Issue : July 2003
View all stories from this issue.
VOL: 99, ISSUE: 30, PAGE NO: 32 Anne Sherman-Jones, MA, is assistant director, commissioning and service development, Mid Sussex Primary Care Trust
VOL: 99, ISSUE: 30, PAGE NO: 28 Bridget McCall, BA, is information manager, Parkinson’s Disease Society of the United Kingdom, London
SKILLS - Rigid Sigmoidoscopy (Proctoscopy)Subscription
What is phenylketonuria?
VOL: 99, ISSUE: 29, PAGE NO: 59-60. Kathryn Getliffe, PhD, MSc, BSc, PGCEA, RGN, DN, is professor of nursing, School of Nursing and Midwifery, University of Southampton
The assessment of continence problems in adultsSubscription
Urinary incontinence is defined as a complaint, by a patient, of involuntary leakage of urine (Abrams et al, 2002). It is unpredictable and may be constant or occasional. Its effect on patients can be devastating.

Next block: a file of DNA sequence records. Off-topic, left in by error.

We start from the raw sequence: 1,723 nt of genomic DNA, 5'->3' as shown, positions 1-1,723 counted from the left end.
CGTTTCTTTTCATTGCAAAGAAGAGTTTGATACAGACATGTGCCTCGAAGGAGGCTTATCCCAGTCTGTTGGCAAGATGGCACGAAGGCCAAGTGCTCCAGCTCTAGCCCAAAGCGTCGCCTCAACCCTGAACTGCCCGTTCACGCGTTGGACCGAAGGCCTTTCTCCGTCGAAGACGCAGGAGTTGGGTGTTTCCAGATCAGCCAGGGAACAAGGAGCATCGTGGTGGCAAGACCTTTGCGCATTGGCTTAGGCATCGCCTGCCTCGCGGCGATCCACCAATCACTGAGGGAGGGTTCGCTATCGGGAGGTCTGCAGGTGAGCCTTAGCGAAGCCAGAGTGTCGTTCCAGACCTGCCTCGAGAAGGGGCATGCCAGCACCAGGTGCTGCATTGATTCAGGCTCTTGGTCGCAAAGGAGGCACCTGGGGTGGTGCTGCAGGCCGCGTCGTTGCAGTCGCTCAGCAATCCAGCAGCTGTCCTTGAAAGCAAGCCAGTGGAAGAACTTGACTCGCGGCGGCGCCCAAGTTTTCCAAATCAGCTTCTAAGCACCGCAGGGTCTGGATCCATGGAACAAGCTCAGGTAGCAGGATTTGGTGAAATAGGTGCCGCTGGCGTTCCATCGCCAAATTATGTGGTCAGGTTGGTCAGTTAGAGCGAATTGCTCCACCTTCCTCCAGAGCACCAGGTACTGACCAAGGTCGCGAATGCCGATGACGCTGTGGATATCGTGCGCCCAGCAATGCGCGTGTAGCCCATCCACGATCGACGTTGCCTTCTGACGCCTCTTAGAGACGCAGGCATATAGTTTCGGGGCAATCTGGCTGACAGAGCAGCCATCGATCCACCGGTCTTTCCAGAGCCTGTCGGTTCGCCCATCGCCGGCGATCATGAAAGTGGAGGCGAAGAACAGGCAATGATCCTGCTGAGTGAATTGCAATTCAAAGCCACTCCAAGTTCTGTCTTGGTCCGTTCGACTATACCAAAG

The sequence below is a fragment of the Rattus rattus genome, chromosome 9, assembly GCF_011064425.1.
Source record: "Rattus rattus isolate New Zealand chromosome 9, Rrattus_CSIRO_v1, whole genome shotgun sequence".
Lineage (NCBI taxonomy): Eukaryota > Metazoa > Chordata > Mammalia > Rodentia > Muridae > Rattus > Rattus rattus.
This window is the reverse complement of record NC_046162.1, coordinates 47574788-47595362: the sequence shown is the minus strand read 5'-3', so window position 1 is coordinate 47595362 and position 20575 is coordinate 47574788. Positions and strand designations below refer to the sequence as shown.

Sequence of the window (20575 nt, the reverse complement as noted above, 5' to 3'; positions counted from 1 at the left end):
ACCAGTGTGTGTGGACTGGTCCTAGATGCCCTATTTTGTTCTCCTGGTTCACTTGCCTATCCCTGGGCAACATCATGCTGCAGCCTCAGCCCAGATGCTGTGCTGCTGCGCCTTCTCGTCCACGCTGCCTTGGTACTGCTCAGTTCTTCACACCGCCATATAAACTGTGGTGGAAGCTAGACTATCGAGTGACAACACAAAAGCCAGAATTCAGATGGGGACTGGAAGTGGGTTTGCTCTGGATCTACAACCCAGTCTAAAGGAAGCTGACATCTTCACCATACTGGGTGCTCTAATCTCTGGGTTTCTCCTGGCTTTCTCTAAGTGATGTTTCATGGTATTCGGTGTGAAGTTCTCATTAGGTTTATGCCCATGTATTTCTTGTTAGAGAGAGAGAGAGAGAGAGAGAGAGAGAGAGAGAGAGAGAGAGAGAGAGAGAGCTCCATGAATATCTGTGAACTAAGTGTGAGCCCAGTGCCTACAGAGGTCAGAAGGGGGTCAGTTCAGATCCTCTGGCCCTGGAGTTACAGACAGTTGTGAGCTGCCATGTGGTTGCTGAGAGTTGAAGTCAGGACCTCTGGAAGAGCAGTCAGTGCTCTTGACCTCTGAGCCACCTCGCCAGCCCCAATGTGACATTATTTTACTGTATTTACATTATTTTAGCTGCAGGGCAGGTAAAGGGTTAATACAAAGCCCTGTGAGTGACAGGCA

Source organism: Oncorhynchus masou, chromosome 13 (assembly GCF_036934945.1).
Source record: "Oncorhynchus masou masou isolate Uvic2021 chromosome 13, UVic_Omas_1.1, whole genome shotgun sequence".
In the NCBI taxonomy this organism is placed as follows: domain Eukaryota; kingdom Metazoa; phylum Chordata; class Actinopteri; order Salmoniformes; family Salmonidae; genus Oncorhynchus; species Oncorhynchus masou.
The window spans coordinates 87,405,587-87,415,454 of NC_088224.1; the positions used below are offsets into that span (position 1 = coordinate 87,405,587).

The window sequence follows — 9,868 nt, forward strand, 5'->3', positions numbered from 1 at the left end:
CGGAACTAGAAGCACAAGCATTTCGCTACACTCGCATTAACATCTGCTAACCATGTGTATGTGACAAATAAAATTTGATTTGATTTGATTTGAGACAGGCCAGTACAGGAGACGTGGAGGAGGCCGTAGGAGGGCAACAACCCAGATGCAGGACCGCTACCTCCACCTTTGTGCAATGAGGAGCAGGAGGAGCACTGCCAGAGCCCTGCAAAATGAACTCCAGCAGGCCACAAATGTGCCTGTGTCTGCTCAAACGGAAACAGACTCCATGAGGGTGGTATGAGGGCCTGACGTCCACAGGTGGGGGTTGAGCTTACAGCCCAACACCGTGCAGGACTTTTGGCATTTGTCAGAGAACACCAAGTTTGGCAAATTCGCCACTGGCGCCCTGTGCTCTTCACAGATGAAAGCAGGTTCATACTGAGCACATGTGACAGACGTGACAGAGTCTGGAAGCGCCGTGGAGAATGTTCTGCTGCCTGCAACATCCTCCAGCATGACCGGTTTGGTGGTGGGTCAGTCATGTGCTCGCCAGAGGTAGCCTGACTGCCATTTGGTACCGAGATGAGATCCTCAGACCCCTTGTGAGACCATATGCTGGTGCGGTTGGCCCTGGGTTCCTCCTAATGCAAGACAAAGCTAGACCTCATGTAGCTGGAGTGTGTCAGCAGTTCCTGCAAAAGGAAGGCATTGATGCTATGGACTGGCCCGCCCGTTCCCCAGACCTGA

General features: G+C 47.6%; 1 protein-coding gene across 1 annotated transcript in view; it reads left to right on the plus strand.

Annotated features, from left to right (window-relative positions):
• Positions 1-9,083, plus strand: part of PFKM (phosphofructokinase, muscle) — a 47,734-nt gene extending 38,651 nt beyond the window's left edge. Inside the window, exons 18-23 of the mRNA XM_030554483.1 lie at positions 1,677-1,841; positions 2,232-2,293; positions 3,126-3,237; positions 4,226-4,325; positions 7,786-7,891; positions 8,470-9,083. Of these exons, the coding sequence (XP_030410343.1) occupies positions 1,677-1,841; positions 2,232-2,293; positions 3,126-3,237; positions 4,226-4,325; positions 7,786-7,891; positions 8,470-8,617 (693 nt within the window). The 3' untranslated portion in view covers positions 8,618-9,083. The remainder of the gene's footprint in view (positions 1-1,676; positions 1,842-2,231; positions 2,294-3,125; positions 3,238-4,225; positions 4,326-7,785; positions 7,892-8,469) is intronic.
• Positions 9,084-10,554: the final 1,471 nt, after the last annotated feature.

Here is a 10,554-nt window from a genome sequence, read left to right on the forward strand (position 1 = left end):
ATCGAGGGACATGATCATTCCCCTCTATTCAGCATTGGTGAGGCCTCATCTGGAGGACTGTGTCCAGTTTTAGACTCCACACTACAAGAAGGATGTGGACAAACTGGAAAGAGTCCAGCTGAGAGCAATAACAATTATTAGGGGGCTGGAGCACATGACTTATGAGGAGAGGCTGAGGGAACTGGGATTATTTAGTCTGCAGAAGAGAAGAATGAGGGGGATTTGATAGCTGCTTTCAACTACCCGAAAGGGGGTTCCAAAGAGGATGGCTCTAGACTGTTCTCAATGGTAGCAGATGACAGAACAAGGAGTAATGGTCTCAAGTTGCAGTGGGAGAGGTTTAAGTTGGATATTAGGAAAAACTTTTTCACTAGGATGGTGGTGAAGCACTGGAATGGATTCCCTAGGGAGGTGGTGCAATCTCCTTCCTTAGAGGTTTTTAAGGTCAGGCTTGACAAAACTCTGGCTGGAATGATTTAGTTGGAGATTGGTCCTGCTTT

Sickle cell disorders are a group of inherited conditions that affect the red blood cells (erythrocytes). They include sickle cell anaemia, haemoglobin sickle cell disease and beta thalassaemia. Of these the most common and severe is sickle cell anaemia. It is a global health problem, affecting many races and ethnic groups. The World Health Organization estimates that more than 250,000 babies are born each year with the disorder (WHO, 1989).
This article aims to share a way of working with adolescents who have problems with drugs and alcohol. I work in an adolescent mental health team. My role, as a drug and alcohol worker in Child and Adult Mental Health Services (CAMHS), provides a bridge between the two services.
VOL: 99, ISSUE: 29, PAGE NO: 34 Jayne Hardicre, BSc, PGDip practitioner research, RN, DipPSN, is lecturer in nursing, University of Salford, Manchester